Joan and Michaela give the piece its most touching moments as one struggles being so far away from his family, the other recounts her time after her parents death. Whilst in an orphanage, she came across a magazine with a ballet dancer on the glossy cover and resolved to become one if anyone ever adopted her. With moments like these, and the obviously gruelling schedule these kids must take on, it's a shame that First Position never really feels like their is any depth to it. Regardless of how things turn out for the kids when (and if) they manage to compete at the Youth American Grand Prix, there seems little inclination on Kargman's part to offer insight.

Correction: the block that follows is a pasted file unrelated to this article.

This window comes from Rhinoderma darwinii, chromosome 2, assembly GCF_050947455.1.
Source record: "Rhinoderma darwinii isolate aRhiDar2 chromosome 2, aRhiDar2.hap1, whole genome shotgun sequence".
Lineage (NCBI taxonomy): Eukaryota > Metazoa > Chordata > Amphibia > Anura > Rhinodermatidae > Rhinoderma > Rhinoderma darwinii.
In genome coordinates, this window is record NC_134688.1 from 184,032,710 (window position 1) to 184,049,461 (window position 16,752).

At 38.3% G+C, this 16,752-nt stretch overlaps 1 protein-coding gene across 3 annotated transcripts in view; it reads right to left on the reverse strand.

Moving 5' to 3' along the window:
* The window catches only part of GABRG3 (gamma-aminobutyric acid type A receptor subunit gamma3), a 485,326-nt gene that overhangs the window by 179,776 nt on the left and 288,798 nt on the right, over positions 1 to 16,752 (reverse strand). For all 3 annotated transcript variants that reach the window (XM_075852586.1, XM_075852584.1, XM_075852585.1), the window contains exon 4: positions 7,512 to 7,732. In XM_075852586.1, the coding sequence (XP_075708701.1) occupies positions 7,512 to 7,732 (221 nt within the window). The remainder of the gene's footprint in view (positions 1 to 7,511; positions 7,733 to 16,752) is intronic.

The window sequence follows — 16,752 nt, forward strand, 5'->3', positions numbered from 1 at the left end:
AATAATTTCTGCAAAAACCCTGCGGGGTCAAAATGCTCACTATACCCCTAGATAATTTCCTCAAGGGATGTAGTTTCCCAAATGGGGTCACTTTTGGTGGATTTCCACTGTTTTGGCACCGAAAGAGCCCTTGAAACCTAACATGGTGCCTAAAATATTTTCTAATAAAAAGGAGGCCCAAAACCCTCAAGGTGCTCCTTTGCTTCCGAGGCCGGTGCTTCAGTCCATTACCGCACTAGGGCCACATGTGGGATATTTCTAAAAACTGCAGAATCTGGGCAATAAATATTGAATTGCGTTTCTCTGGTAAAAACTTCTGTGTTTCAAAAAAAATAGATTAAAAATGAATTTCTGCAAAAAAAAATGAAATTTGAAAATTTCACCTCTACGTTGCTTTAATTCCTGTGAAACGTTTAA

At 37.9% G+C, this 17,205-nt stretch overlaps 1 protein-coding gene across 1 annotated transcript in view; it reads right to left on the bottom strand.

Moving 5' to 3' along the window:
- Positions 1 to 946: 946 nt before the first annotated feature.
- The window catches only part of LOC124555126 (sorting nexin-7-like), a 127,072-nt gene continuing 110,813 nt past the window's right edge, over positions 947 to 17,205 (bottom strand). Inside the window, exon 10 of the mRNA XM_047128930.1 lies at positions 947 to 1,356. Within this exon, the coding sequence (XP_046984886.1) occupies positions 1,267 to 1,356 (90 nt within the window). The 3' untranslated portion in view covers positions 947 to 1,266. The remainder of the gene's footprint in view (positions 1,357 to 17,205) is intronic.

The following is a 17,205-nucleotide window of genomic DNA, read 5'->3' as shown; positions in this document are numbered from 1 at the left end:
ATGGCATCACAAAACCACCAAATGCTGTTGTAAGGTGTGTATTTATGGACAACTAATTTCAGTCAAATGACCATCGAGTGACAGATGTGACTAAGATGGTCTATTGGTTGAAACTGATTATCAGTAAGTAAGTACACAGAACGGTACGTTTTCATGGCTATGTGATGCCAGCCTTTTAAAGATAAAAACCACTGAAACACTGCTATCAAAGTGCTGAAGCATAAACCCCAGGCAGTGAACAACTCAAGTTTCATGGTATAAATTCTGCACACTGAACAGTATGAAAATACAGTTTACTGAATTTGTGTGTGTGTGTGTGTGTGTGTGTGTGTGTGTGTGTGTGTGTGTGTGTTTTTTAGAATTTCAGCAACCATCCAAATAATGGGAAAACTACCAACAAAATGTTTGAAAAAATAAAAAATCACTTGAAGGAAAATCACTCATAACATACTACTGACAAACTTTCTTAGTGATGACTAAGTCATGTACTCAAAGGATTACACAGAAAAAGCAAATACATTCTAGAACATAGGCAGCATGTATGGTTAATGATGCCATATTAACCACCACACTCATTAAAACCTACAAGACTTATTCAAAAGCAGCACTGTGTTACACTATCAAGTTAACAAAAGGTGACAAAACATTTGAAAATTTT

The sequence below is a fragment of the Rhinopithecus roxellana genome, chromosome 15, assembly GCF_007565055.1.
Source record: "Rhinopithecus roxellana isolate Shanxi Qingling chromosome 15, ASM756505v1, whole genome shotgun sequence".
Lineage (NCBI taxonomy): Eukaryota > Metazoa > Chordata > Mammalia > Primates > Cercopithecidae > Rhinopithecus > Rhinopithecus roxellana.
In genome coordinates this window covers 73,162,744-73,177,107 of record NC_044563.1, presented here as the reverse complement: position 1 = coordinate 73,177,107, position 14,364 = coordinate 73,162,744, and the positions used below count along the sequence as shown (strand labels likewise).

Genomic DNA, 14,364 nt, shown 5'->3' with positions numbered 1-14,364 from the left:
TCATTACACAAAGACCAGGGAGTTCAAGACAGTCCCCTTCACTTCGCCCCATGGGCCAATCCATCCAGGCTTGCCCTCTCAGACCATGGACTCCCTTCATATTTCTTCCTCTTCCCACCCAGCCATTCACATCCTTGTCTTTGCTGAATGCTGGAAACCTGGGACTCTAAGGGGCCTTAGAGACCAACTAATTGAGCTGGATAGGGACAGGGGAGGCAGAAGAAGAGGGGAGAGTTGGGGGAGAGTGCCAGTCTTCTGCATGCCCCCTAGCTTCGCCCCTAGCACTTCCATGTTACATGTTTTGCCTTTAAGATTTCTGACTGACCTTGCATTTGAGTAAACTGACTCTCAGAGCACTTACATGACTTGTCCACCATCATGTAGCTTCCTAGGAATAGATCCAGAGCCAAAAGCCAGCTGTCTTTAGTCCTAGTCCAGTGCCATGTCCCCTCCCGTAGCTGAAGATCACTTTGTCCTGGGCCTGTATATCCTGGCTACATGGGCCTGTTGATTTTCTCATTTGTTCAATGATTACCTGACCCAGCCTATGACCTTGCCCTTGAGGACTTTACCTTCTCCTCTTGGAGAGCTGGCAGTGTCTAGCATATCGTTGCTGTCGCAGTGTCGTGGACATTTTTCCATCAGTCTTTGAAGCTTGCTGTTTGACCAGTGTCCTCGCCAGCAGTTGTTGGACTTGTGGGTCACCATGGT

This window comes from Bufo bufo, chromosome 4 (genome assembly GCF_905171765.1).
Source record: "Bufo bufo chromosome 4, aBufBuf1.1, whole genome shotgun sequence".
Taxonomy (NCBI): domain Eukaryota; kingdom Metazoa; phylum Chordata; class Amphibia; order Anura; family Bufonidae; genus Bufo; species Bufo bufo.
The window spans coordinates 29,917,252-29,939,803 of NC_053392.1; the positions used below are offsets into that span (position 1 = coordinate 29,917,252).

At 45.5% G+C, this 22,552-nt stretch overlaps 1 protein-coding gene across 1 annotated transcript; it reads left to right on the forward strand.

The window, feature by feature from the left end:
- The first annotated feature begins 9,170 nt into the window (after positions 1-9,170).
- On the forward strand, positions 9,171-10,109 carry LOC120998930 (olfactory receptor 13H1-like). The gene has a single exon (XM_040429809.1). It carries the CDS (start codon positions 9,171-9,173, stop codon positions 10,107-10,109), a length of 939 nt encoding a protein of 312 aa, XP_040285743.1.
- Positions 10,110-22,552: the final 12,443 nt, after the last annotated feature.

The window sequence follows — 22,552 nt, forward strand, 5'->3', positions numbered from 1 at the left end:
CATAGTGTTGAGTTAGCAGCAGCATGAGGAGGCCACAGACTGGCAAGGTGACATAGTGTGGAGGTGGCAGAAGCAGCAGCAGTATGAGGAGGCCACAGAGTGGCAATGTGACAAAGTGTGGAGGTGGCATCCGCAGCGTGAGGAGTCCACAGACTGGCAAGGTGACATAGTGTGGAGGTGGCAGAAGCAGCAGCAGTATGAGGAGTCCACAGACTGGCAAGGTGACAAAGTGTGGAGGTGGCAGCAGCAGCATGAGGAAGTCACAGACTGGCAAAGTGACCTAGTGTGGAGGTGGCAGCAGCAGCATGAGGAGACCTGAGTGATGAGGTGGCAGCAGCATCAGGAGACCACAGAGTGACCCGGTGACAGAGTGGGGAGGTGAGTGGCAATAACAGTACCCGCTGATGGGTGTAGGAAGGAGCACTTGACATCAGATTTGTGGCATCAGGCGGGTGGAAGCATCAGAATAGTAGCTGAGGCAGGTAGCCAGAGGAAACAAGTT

These children are incredibly talented, unbelievably determined and a joy to spend time with, but that alone does not constitute a compelling documentary. The decision to conclude First Position with the competition, and thus decline to show the aftermath (either positive or negative) seems to sum up the scant examination. Where audiences crave deeper understanding, or something unique, they're left with a puff piece that's diverting, but never much more.
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